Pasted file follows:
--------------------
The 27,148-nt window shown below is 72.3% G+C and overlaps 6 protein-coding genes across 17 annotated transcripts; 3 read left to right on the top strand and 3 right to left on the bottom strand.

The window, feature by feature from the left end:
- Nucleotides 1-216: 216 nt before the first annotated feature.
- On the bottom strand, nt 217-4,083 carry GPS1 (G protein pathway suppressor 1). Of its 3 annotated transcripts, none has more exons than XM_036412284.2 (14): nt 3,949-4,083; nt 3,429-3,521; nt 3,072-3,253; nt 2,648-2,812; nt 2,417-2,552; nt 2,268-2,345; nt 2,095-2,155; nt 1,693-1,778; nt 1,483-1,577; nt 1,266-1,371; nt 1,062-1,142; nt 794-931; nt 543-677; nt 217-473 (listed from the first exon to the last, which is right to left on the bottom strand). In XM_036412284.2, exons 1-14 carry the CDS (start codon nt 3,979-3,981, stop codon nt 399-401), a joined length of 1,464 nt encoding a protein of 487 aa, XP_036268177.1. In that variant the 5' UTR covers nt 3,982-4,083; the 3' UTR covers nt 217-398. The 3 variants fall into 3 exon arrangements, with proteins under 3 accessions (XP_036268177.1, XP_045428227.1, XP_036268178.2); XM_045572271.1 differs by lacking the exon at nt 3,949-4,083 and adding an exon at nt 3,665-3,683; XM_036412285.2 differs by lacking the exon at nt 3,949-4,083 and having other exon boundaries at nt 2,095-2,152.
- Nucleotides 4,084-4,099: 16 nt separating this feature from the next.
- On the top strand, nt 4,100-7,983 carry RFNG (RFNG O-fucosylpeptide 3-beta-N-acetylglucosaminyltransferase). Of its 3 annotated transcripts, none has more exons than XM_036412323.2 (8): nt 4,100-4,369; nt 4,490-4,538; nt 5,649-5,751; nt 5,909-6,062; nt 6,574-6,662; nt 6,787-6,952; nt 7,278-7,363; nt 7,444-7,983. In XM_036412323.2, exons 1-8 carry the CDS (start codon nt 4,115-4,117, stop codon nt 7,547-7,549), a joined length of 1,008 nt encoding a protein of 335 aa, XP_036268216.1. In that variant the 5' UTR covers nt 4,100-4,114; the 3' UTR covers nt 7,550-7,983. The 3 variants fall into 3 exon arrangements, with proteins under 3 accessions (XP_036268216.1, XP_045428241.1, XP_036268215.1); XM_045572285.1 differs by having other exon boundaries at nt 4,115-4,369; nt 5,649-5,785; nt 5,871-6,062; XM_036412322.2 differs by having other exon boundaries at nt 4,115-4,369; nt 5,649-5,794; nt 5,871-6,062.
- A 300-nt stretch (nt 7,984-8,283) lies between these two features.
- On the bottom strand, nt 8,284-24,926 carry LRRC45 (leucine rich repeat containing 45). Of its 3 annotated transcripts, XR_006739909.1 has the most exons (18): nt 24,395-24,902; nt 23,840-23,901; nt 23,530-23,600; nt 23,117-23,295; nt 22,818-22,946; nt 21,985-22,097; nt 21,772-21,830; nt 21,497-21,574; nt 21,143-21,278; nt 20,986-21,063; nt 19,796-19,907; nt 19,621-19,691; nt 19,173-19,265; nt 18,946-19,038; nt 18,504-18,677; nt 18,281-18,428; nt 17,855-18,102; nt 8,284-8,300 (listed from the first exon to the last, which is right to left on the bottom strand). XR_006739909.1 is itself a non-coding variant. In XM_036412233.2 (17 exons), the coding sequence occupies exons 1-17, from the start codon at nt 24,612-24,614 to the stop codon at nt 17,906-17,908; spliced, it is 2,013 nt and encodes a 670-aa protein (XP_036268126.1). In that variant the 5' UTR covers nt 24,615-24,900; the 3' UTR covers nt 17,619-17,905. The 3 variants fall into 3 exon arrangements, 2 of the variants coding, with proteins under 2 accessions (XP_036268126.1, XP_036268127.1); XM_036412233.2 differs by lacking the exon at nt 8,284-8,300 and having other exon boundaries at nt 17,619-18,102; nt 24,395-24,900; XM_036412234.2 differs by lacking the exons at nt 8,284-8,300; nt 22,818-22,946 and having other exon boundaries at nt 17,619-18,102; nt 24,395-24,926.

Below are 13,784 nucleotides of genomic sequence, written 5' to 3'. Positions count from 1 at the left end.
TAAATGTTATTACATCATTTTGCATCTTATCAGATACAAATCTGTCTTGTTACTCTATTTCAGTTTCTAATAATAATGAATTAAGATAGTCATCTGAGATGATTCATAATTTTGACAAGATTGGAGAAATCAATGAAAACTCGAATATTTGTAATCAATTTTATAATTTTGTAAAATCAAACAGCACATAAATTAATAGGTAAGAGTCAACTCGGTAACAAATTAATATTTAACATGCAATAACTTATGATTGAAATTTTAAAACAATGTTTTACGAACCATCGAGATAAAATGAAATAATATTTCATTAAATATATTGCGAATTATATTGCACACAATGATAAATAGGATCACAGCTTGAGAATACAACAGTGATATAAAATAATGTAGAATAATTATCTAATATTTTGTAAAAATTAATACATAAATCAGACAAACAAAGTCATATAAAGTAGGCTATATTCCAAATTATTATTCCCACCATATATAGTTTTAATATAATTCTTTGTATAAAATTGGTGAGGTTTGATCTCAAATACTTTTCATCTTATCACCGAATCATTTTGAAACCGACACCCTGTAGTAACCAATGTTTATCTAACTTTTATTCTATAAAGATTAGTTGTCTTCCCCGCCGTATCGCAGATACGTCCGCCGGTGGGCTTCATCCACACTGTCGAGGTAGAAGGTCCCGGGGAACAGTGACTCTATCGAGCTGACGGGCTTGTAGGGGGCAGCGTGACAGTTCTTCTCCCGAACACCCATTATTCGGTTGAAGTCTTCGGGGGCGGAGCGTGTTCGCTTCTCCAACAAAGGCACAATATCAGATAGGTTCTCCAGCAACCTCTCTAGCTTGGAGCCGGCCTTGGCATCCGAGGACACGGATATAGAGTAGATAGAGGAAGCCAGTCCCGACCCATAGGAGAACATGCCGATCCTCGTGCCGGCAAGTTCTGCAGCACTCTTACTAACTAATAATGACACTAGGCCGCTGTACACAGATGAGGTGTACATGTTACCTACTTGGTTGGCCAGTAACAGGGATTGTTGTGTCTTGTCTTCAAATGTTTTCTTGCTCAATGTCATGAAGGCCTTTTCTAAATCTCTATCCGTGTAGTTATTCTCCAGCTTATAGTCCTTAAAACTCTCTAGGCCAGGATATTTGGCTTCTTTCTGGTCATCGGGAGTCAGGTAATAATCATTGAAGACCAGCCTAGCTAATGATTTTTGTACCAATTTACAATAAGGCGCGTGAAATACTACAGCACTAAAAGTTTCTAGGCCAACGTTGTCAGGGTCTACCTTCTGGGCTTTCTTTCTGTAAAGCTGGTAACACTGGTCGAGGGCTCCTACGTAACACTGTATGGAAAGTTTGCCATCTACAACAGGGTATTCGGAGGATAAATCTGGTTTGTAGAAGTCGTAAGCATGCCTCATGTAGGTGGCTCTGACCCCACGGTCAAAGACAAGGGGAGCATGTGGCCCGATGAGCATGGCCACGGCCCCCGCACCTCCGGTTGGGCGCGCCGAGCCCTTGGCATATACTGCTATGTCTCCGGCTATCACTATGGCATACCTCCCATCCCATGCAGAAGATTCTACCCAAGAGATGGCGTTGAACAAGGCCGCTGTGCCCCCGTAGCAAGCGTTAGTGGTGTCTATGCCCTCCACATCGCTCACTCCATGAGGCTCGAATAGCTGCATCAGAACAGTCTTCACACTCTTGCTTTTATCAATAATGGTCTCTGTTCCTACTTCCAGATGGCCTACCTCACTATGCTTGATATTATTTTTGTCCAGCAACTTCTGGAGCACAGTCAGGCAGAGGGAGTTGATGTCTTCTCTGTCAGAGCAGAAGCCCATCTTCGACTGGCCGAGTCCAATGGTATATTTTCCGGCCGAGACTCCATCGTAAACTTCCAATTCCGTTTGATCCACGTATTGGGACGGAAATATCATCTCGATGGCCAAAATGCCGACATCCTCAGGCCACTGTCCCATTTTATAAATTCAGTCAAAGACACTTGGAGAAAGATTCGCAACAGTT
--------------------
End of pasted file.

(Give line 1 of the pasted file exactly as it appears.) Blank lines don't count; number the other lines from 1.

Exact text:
The 27,148-nt window shown below is 72.3% G+C and overlaps 6 protein-coding genes across 17 annotated transcripts; 3 read left to right on the top strand and 3 right to left on the bottom strand.